Author Notes

Systematic Biology, Volume 70, Issue 1, January 2021, Pages 49–66,

Published: 30 June 2020


Molecular phylogenies have yielded strong support for many parts of the amphibian Tree of Life, but poor support for the resolution of deeper nodes, including relationships among families and orders. To clarify these relationships, we provide a phylogenomic perspective on amphibian relationships by developing a taxon-specific Anchored Hybrid Enrichment protocol targeting hundreds of conserved exons which are effective across the class. After obtaining data from 220 loci for 286 species (representing 94% of the families and 44% of the genera), we estimate a phylogeny for extant amphibians and identify gene tree–species tree conflict across the deepest branches of the amphibian phylogeny. We perform locus-by-locus genealogical interrogation of alternative topological hypotheses for amphibian monophyly, focusing on interordinal relationships. We find that phylogenetic signal deep in the amphibian phylogeny varies greatly across loci in a manner that is consistent with incomplete lineage sorting in the ancestral lineage of extant amphibians. Our results overwhelmingly support amphibian monophyly and a sister relationship between frogs and salamanders, consistent with the Batrachia hypothesis. Species tree analyses converge on a small set of topological hypotheses for the relationships among extant amphibian families. These results clarify several contentious portions of the amphibian Tree of Life, which in conjunction with a set of vetted fossil calibrations, support a surprisingly younger timescale for crown and ordinal amphibian diversification than previously reported. More broadly, our study provides insight into the sources, magnitudes, and heterogeneity of support across loci in phylogenomic data sets.[AIC; Amphibia; Batrachia; Phylogeny; gene tree–species tree discordance; genomics; information theory.]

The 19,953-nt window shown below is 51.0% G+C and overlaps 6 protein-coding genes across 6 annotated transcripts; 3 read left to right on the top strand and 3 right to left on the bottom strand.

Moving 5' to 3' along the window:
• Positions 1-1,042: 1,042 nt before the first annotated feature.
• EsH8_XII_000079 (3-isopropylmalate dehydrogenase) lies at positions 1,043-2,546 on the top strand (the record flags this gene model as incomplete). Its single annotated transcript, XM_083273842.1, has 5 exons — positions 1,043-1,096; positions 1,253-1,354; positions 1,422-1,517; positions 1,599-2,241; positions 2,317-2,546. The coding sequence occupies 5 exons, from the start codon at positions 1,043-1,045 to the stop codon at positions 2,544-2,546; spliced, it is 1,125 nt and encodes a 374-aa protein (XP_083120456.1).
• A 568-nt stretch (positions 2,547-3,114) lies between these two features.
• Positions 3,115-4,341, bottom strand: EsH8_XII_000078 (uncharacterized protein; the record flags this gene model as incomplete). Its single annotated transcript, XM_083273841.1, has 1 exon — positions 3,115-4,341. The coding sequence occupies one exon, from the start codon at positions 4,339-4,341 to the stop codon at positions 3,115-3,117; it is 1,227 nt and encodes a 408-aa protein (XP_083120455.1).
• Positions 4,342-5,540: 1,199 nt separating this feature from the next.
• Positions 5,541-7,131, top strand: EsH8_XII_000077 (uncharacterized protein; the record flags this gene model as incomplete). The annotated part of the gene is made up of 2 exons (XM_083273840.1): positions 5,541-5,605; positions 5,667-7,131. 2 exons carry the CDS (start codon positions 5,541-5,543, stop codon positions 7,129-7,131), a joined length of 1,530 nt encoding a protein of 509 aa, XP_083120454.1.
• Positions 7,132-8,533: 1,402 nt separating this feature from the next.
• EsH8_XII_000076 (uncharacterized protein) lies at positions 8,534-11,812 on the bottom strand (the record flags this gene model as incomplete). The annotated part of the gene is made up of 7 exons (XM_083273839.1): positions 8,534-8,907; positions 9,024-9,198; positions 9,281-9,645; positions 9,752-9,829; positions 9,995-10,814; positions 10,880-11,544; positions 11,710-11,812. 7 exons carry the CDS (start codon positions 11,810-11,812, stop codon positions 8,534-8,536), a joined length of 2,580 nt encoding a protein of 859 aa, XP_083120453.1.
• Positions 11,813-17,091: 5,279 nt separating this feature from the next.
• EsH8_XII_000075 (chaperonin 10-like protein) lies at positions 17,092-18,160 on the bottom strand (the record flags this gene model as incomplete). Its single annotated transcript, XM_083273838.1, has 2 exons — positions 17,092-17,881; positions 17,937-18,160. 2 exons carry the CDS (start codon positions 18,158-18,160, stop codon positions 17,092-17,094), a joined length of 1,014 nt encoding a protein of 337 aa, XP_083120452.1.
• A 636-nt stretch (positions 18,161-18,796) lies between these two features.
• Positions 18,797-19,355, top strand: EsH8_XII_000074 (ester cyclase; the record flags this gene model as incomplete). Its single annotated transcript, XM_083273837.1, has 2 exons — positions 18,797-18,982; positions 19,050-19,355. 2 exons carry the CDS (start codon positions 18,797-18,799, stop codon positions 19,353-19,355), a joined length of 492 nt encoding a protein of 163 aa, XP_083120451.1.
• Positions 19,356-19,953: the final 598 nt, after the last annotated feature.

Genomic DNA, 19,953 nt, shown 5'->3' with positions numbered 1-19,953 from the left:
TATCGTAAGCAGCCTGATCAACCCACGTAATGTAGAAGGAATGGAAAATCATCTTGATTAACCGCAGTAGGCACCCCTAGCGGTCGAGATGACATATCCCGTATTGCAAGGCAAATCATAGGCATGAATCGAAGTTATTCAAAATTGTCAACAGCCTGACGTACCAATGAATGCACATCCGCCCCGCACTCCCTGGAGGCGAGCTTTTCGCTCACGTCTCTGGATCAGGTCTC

Associate Editor: Adam Leaché

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O osso não precisa permanecer um elefante na sala de datação por radiocarbono!

segunda-feira, fevereiro 01, 2021

Bone need not remain an elephant in the room for radiocarbon dating

Salvador Herrando-Pérez

Published:13 January 2021


Radiocarbon (14C) analysis of skeletal remains by accelerator mass spectrometry is an essential tool in multiple branches of science. However, bone 14C dating results can be inconsistent and not comparable due to disparate laboratory pretreatment protocols that remove contamination. And, pretreatments are rarely discussed or reported by end-users, making it an ‘elephant in the room’ for Quaternary scientists. Through a questionnaire survey, I quantified consensus on the reliability of collagen pretreatments for 14C dating across 132 experts (25 countries). I discovered that while more than 95% of the audience was wary of contamination and would avoid gelatinization alone (minimum pretreatment used by most 14C facilities), 52% asked laboratories to choose the pretreatment method for them, and 58% could not rank the reliability of at least one pretreatment. Ultrafiltration was highly popular, and purification by XAD resins seemed restricted to American researchers. Isolating and dating the amino acid hydroxyproline was perceived as the most reliable pretreatment, but is expensive, time-consuming and not widely available. Solid evidence supports that only molecular-level dating accommodates all known bone contaminants and guarantees complete removal of humic and fulvic acids and conservation substances, with three key areas of progress: (i) innovation and more funded research is required to develop affordable analytical chemistry that can handle low-mass samples of collagen amino acids, (ii) a certification agency overseeing dating-quality control is needed to enhance methodological reproducibility and dating accuracy among laboratories, and (iii) more cross-disciplinary work with better 14C reporting etiquette will promote the integration of 14C dating across disciplines. Those developments could conclude long-standing debates based on low-accuracy data used to build chronologies for animal domestications, human/megafauna extirpations and migrations, archaeology, palaeoecology, palaeontology and palaeoclimate models.